Canadian IT managers believe work-from-home (WFH) will stretch on into 2021 but worry about the potential cybersecurity risks it could pose as the pandemic wears on.

According to a poll taken Thursday during a Canadian CIO virtual roundtable, nearly 80 per cent of IT executives expect their organizations to maintain or increase current levels of WFH staffing in 2021:

  • 58% expect WFH levels to stay the same
  • 21% expect WFH levels to increase
  • 16% expect WFH to decrease
  • 5% expect all staff to be back in the office/work site

Those numbers mirror a Citrix Systems Inc. survey of more than 3,700 IT leaders in seven countries, including Canada. Conducted in May, that poll revealed:

  • 75% of IT leaders believe employees will not want to return to the office “as they knew it” before the pandemic started
  • 72% of organizations are accelerating their digital transformation plans to accommodate long-term WFH
  • 44% have hastened their timeline for those plans by more than a year

A more recent global study, released earlier this month, indicates more than half of companies currently allowing WFH expect to extend it into 2021.

WFH benefits

About 25 senior IT executives from Canadian enterprises in various industry verticals took part in Thursday’s Canadian CIO roundtable. The prevailing sentiment? WFH was deployed surprisingly quickly (and effectively) when the pandemic broke out.

“We had a really good infrastructure in place so we were able to take 95 per cent of our workforce globally to work-from-home immediately,” a Canadian IT executive from a global wealth management firm told the roundtable. (Participants were assured anonymity to encourage frank and open discussion during the event.)

WFH has been such a success that in a second roundtable poll, participants said improving it is the area of IT where they plan to increase their efforts the most:

  • workforce collaboration (47%)
  • SD-WAN (24%)
  • IT automation (18%)
  • AI, machine learning (12%)

Security concerns

While enabling remote work has kept employees safe and productive, however, it also presents new cybersecurity challenges for enterprise IT. In a third roundtable poll, participants said the top issue they’re reassessing due to the pandemic is network security, which was cited by 53 per cent. Another 29 per cent said the pandemic is causing them to take a deeper look at application security risks.

A huge realization among roundtable guests was how the increase in staff working remotely also increased the number of target areas vulnerable to potential cyber attacks.

“There’s a lot more BYO devices, a lot more cloud surfaces and people taking a look at non-enterprise IT,” said keynote guest Kurt Roemer, chief security strategist at Citrix, which sponsored the event.

Remote working has also reduced IT’s visibility into enterprise assets, especially in terms of security posture.

“The cloud infrastructure enabled (employees) to conduct their day-in-and-day-out business. But all the devices we had set up and were supposed to be managing disappeared. We weren’t getting the metrics back, so the ability to manage and monitor those disappeared too,” said one CISO during the roundtable.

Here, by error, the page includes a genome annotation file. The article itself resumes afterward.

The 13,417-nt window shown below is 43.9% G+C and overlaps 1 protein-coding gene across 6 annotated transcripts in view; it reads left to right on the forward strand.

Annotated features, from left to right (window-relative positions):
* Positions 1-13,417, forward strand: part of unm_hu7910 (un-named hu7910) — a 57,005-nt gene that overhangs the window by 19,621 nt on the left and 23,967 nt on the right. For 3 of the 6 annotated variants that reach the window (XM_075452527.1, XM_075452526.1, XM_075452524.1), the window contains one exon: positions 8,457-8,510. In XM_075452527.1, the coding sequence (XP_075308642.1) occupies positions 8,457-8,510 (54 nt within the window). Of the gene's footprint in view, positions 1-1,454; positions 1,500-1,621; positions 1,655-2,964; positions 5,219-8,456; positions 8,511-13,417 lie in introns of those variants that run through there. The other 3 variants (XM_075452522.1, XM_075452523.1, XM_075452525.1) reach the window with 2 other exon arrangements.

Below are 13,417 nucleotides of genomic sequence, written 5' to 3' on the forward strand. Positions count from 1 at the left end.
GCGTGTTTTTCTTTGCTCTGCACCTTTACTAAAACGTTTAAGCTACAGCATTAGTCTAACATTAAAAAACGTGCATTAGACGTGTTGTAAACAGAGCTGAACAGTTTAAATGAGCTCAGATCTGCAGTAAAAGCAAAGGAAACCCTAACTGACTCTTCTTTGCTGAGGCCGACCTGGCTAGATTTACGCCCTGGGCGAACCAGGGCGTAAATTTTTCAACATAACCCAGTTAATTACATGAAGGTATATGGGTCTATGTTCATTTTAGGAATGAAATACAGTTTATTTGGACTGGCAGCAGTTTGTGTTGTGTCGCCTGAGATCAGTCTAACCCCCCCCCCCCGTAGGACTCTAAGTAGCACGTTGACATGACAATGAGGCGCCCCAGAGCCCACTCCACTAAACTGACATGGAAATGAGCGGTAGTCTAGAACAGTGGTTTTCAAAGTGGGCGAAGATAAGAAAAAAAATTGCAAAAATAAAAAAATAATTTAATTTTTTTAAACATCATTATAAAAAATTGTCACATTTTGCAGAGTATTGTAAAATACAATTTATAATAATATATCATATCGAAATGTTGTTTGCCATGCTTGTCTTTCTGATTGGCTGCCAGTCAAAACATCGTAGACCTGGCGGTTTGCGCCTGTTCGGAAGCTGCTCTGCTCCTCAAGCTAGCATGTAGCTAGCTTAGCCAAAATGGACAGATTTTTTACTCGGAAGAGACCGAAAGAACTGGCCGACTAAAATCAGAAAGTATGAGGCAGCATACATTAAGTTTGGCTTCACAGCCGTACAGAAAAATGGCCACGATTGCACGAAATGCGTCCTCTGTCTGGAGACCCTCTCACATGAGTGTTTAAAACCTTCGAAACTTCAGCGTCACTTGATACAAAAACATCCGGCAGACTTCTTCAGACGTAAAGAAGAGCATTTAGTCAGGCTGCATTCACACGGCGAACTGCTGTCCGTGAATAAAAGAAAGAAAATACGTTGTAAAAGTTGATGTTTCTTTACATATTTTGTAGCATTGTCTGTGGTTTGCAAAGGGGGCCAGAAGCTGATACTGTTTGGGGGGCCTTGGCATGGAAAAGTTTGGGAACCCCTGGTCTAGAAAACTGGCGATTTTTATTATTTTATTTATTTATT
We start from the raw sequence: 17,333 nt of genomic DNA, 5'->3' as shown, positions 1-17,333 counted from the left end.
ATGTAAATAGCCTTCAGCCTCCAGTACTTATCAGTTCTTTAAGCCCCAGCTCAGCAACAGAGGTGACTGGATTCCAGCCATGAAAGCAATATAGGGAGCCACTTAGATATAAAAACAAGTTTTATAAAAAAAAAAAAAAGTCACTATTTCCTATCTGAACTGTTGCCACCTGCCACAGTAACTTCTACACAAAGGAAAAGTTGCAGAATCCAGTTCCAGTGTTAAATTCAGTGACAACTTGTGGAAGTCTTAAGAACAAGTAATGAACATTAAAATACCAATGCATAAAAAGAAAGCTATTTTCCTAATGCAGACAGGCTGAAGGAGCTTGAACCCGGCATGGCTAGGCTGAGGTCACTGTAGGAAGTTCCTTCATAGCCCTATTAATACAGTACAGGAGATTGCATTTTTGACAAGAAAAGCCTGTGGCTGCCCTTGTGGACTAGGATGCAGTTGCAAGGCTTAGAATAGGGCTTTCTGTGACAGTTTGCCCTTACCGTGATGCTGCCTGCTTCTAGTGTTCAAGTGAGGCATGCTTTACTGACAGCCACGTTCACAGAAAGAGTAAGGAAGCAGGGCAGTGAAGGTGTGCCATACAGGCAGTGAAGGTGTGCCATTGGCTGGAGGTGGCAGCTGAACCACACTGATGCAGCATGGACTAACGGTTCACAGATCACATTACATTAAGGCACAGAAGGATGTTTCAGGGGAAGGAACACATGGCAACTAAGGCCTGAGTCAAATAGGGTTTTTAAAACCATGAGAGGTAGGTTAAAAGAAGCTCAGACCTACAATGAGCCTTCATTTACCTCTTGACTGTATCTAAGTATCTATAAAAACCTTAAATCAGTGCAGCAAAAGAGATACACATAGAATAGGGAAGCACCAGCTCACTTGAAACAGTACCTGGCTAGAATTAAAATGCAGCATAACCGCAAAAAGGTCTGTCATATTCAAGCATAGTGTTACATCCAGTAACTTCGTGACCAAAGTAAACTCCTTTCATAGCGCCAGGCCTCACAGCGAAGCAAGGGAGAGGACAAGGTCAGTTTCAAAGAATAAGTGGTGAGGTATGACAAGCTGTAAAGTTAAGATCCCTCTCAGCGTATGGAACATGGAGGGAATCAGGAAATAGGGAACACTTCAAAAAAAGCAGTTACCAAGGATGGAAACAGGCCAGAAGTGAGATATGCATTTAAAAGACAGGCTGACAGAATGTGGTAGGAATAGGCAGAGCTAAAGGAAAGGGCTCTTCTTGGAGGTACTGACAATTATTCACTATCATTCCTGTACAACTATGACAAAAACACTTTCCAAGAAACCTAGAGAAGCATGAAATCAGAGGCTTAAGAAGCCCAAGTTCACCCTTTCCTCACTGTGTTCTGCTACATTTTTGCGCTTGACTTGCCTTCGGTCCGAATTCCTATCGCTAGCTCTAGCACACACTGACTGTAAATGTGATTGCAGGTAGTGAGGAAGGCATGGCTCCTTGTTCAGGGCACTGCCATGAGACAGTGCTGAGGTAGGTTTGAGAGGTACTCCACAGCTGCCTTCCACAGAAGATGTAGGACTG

Those types of infosec table stakes sidelined in the initial rush to set up WFH – like monitoring and metrics – must come back to the forefront as the pandemic continues, Roemer said.

“You need to support SaaS and the cloud and device diversity for BYOD. But make sure you’re doing it with a level of management and control and visibility, especially for things that are (needed) for compliance.”

More than connectivity

Although VPN connections to remote workers have garnered lots of attention, Roemer said the skyrocketing use of video and collaboration tools also deserves security scrutiny.

“It’s not just looking at connectivity. You need to understand the relationships people are having from a collaboration perspective, with their teammates, your customers, your data and with content. There’s a lot of moving to video-based content that can’t be analyzed through traditional methods. So analytics can really help provide for some greater governance and help identify the gaps we may have overlooked from an enterprise (security) perspective,” Roemer said.

According to the final poll conducted during the online event, here are the top pandemic related security concerns for roundtable IT executives (guests were allowed to choose multiple options):

  • the distributed nature of our “attack surface” (81%)
  • network security (69%)
  • phishing and ransomware (63%)
  • safeguarding intellectual property and customer records (56%)
  • implementing zero trust (38%)
  • application security (31%)

What’s next?

Roemer noted that a persona-based concept of cybersecurity is gaining new traction. It emphasizes the user’s contextual and situational relevance to data, devices and other users.

“Now it’s going towards an extension of identity with persona as the new perimeter. That (persona) is very unique to the project you’re working on or who you’re working with. So it’s getting away from that single identification at login. It’s an evolving concept,” Roemer explained.

Besides making sure WFH is accessible and secure, enterprises are also grappling with ‘what’s next?’ Roemer suggested the next phase of COVID-19 will force IT to think harder about supporting remote staff as people, not just productive workers.

“How can line-of-business leaders have the information necessary to optimize (WFH) while giving people flexibility so they can be able to take care of their children and take care of their education and all the other things they have to mix into their days? … How do we support that while ensuring we have the right security and compliance behind it, to make sure we can still be in business for decades to come?”



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